Fitch Affirms Bharti Airtel at 'BBB-'; Outlook Stable
Published on: 11th May 2014
By: Ian Mansfield
Fitch Ratings has affirmed India based Bharti Airtels Long Term Foreign Currency debt rating and senior unsecured rating at 'BBB '.
Fitch however warned that Bharti's 'BBB-' ratings would not be able to withstand significant debt-funded acquisitions or higher-than-expected regulatory costs as its funds flow from operations (FFO)-adjusted net leverage will be around 2.3x-2.5x for the financial year ending March 2015 (FY14: 2.5x, excluding unpaid spectrum costs) - close to 2.5x, the level above which Fitch may consider negative rating action.
Nevertheless, Fitch expects Bharti to generate at least INR35bn-40bn (USD580m-670m) in FCF - despite higher capex/revenue of 18%-19% - as competition eases in its Indian operations and margins stabilise in its African operations.
Resilient Indian Profitability
They expect FY15 EBITDA margin to be stable at 31%-32% (FY14: 32.3%) as the top four Indian telcos increase voice realisation per minute by reducing discounts and free minutes. The February 2014 spectrum auctions should hasten industry consolidation, strengthen tariffs and reduce regulatory risks. In the medium term, we expect the bottom six telcos to exit the industry as they lack sufficient spectrum and financial resources to remain viable. During FY14, Bharti's leverage improved mainly due to higher EBITDA margin at its Indian operations, which increased to 35.7% from 32.5%.
African Operations Continue to Struggle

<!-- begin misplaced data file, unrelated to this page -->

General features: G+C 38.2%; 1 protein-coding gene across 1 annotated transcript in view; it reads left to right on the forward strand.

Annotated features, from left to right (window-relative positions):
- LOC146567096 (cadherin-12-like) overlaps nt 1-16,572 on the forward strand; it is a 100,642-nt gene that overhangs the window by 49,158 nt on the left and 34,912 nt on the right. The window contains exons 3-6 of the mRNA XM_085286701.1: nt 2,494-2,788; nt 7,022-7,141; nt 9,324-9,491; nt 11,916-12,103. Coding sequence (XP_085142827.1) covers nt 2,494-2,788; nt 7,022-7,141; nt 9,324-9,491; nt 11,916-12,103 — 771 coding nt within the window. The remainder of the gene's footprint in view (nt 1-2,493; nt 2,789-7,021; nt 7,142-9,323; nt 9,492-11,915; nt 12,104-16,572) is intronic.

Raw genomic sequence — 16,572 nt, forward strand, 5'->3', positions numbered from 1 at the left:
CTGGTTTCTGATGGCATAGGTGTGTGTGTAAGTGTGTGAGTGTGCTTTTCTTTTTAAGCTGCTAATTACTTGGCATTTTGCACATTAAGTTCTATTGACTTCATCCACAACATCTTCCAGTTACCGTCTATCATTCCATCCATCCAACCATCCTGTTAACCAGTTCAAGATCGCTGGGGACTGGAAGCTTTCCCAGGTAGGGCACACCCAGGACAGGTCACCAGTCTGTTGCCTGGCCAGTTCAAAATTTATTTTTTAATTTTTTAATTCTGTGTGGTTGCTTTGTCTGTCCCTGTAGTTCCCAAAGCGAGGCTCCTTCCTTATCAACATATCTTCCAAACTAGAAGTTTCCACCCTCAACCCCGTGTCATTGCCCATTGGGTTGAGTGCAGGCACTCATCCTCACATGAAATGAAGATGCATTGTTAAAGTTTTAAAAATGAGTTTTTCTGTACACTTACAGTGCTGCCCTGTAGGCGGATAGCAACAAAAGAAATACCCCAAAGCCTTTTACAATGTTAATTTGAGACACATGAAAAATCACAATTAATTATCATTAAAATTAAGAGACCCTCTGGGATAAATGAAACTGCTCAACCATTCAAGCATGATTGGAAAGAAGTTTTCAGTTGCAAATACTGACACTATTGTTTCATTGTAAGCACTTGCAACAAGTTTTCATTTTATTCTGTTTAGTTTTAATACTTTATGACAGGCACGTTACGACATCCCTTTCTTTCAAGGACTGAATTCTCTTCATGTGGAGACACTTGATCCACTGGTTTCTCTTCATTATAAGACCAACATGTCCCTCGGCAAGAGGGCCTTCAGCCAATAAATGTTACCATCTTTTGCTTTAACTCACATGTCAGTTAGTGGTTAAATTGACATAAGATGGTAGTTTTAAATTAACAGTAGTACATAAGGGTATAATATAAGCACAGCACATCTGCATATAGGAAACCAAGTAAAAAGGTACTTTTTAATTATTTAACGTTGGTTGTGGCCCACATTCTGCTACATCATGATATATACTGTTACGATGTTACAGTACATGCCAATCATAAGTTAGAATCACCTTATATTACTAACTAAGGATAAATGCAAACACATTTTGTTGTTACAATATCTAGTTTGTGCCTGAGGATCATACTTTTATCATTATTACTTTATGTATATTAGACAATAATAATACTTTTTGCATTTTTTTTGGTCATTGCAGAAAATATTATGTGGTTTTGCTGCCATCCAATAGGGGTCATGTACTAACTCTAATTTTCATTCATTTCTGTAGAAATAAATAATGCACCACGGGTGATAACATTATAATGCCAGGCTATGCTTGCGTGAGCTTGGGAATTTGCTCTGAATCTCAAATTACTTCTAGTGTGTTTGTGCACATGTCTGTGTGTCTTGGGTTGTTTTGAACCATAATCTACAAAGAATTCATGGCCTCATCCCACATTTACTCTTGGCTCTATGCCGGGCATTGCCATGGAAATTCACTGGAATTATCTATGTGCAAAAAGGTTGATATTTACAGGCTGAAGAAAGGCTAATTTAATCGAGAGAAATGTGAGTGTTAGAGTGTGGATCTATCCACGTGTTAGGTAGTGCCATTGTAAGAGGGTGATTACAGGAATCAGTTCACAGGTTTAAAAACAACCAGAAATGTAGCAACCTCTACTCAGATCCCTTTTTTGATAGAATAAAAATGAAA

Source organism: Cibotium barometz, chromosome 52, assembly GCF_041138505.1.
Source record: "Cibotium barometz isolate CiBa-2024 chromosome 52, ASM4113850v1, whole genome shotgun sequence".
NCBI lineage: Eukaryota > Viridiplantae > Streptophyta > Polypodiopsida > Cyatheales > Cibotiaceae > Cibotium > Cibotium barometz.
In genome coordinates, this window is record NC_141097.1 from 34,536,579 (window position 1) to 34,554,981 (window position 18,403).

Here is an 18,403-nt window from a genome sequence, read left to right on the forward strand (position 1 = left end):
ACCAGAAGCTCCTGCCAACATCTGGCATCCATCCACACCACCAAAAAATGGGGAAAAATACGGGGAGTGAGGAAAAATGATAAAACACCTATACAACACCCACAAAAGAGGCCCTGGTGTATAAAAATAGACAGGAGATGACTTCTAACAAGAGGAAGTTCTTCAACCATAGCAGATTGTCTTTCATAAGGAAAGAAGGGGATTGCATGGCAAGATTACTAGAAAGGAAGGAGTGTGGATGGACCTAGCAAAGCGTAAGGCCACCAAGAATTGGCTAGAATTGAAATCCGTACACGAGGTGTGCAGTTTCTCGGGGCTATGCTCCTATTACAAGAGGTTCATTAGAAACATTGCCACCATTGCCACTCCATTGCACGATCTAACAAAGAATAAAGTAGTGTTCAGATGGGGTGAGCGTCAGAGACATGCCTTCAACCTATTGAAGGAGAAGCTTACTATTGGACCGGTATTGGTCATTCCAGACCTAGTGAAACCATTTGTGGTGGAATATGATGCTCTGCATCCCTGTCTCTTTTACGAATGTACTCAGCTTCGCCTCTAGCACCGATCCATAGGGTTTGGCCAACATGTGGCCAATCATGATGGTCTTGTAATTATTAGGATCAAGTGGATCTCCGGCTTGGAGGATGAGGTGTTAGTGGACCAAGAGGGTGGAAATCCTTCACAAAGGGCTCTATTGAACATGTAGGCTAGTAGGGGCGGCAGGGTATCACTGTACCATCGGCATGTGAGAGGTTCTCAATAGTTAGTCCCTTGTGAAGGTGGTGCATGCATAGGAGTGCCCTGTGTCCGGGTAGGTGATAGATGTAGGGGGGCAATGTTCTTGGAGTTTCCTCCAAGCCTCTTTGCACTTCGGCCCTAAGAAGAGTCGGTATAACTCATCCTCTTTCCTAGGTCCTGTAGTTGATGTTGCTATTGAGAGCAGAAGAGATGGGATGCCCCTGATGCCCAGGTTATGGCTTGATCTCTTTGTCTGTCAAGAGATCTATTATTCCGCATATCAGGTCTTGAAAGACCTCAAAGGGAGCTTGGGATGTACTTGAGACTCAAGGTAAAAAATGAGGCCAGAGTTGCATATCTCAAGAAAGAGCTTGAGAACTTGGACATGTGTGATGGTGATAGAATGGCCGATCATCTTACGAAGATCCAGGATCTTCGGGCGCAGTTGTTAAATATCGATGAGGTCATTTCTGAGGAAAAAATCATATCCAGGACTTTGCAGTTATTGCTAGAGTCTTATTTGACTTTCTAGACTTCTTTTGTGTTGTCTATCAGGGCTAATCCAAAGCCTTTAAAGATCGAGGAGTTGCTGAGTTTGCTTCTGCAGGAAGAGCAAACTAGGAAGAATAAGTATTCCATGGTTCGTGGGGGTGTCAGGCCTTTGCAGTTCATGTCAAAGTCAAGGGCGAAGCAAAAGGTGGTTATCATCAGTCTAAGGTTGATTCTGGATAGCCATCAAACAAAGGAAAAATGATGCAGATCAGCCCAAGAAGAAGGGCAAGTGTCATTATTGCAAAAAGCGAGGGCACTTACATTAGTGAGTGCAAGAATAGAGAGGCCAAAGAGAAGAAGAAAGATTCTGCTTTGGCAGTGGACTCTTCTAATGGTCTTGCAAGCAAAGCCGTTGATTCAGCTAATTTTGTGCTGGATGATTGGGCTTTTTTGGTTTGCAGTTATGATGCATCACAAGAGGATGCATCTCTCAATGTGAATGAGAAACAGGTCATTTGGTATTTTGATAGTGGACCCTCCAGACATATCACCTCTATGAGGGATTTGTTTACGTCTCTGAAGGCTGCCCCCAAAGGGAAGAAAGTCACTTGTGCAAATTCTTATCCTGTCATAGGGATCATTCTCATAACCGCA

Fitch expects Bharti to continue to struggle to improve its African EBITDA margin (FY13-14: 26%) as a low usage elasticity, high cost structure and largely on-net voice traffic favour larger incumbent operators. Bharti, however, has gained ground and is now the second-largest operator by subscribers in Nigeria, which accounts for about a third of its African revenue and EBITDA. Profitability will rise only gradually as usage grows and the tariff differential between off-net and on-net calls narrows following a cut in mobile termination rates in some African markets.
Capex Could Surprise
FY15-FY16 capex could be more than Bharti's guidance of USD2bn-2.2bn (15%-16% of revenue) because fast-growing data services may need additional investment and African capex could rise as its peers invest more. During FY14, Bharti invested 20.9% of its revenue, including INR110bn in capex and INR55bn in spectrum acquisitions.
Bharti's credit profile is exposed to the risk of further spectrum-led and expansionary acquisitions in India and Africa. The equity injection of USD1.3bn from Qatar Foundation Endowment in FY14 could only offset the increased debt on consolidation of Qualcomm's subsidiaries holding 2300MHz spectrum in four Indian zones and be used for two acquisitions in Africa. However, Fitch expects Bharti to follow its stated strategy to repay debt and keep its leverage below 2.5x.
Solid Access to Capital
Bharti will need to refinance a part of its short-term debt as its cash and equivalents of INR149bn (USD2.5bn) at end-March 2014, fell short of the INR209bn (USD3.5bn) of debt maturing in the subsequent 12 months. Its access to capital is adequate as demonstrated in FY14 when it tapped capital markets four times and raised an aggregate of USD2.3bn. Liquidity could also benefit from Bharti's plan to monetise its stake in its Indian tower arm, Bharti Infratel and in its African tower portfolio.
Bharti remains exposed to depreciation in the Indian rupee as it holds over 80% of its debt in non-rupee currencies. During FY14, its leverage was negatively affected because the rupee depreciated by more than 10%.